How a CEO discovered that his company has a problem with real Business Agility!
Karl has been the CEO of company in the greater area of Stuttgart, a mid-sized enterprise, for more than 15 years. However, Karl has the feeling that something has been fundamentally wrong with his company for a while now. This despite the fact he has given his managers clear guidelines: Reduce costs by at least 15 %, make the individual departments consistently more efficient, establish agile software development with the aim of achieving faster time-to-market, hire a new DevOps employee and implement modern communication and collaboration tools for all employees.
The final objective was particularly important in view of the never-ending corona crisis. The management claims that all of these costly measures have been implemented successfully. However, the latest reports from Controlling and Portfolio Management brought bad tidings and confirmed Karl’s fears …
Karl asked himself “What is the difference between Agile and real Business Agility?” What could he do?
Karl decided to commission an independent consulting firm to analyse his company’s current situation and to critically examine the improvement measures implemented to date. In this case, he chose to hire the Werte-Macher.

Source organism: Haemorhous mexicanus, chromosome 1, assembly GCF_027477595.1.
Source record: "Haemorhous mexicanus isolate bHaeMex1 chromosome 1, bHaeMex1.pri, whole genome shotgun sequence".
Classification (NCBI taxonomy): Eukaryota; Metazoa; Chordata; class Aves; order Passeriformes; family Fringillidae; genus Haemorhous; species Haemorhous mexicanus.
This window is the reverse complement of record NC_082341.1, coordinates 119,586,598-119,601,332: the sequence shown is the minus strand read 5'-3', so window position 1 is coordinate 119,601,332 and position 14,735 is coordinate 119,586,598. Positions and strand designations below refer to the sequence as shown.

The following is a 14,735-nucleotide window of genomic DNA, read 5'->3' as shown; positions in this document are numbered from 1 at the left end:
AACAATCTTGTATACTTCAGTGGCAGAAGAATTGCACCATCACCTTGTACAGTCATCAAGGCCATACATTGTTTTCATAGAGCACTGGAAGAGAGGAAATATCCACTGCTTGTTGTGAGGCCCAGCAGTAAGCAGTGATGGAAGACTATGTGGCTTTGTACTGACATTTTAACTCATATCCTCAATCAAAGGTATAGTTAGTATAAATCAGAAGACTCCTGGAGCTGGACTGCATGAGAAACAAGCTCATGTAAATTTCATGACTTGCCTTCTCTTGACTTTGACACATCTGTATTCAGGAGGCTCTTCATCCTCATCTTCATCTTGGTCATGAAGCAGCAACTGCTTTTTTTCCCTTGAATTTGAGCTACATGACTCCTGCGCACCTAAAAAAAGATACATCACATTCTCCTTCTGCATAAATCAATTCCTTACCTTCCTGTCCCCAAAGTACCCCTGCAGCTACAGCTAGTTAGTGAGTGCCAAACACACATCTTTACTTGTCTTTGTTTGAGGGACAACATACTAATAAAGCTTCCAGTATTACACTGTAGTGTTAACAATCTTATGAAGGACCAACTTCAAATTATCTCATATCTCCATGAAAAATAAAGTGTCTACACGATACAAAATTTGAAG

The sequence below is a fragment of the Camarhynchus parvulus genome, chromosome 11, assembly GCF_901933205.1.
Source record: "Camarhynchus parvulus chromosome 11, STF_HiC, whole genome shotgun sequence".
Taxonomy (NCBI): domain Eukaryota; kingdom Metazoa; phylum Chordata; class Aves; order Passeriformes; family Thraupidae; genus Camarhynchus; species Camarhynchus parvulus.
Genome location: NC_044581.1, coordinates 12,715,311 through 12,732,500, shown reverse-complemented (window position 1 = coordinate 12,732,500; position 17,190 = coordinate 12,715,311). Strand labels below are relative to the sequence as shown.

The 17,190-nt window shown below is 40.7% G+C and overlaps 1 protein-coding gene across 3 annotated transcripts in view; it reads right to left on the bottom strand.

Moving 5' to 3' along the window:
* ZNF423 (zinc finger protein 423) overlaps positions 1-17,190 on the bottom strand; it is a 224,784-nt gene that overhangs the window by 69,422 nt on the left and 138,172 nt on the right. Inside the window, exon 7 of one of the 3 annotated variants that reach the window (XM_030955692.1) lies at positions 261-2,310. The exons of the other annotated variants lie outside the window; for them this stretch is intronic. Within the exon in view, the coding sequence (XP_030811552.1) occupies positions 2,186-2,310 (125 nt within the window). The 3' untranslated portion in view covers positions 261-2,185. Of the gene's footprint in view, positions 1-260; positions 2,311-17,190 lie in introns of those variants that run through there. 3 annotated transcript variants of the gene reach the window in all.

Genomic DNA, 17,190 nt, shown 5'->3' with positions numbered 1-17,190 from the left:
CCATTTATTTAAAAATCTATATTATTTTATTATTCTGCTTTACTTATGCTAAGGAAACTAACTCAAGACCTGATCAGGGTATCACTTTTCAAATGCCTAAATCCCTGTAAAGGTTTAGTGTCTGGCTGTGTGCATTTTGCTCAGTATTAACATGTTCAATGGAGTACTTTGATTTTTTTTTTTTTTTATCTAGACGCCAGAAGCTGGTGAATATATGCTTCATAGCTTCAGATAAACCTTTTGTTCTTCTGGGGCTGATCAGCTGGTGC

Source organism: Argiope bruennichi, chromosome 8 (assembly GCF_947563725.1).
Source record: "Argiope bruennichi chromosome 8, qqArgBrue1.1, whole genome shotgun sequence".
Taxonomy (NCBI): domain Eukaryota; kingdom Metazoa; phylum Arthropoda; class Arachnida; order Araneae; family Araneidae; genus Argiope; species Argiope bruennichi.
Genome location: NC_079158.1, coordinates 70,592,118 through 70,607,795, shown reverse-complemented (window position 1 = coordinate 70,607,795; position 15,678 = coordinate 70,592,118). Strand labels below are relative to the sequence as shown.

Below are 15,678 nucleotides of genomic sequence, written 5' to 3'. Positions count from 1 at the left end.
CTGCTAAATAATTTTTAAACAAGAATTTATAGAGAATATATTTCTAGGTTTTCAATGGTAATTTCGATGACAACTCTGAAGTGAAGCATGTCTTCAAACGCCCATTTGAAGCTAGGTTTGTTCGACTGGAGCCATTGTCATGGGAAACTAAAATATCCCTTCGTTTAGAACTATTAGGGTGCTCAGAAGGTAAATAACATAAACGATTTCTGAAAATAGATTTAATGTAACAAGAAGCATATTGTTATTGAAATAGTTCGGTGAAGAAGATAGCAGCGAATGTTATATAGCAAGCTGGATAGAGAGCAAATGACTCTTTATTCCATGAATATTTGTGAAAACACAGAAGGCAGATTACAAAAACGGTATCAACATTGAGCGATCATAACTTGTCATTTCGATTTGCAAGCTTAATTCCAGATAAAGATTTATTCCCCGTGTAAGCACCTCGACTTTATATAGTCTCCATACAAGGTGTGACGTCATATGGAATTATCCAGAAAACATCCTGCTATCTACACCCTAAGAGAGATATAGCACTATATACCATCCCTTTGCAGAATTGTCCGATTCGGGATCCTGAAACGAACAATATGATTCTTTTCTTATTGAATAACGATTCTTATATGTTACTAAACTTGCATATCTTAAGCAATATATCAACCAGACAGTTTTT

Team & culture check
During the introductory meeting, we agreed to begin by analysing the current situation in the software development department, which the managers wanted to work agilely. The first deficits quickly became apparent: Cargo cult wherever we looked. By this, we mean imitating behaviour without understanding the underlying meaning. Only the words themselves were truly agile. The subsequent culture check we did with the other teams and departments revealed a similar picture: Silo mentality, no shared sense of “we” and staff unwilling to assume responsibility.
Valuestream & flow analysis
Drawing on the results of the team and culture check, we then examined the value stream more closely. This revealed a critical bottleneck in sales, product management unable to define the customer requirements understandably for the development department and lack of any real customer feedback. It also became clear that the previous improvement measures had achieved little.
“The fish stinks from the head”: Unfortunately, this brutally honest diagnosis truly applied to parts of the management when viewed from the perspective of a modern agile leadership style: Compartmentalisation, micromanagement, lacking understanding of how to deal with complexity, lack of role models as well as a superficial “we all get along” culture in which existing conflicts were played down or swept under the rug instead of being discussed and resolved openly and constructively.
We concluded our analysis of the current situation by examining the portfolio management. The question was: “Are we doing the right things?” It became clear that the client had previously taken the unfortunate approach of “the more projects, the better” instead of striving to achieve transparency and to set priorities. The client was not used to examining products and their value streams as a starting point for improvement. Instead, the client remained bogged down by the classic project mentality.
To be continued…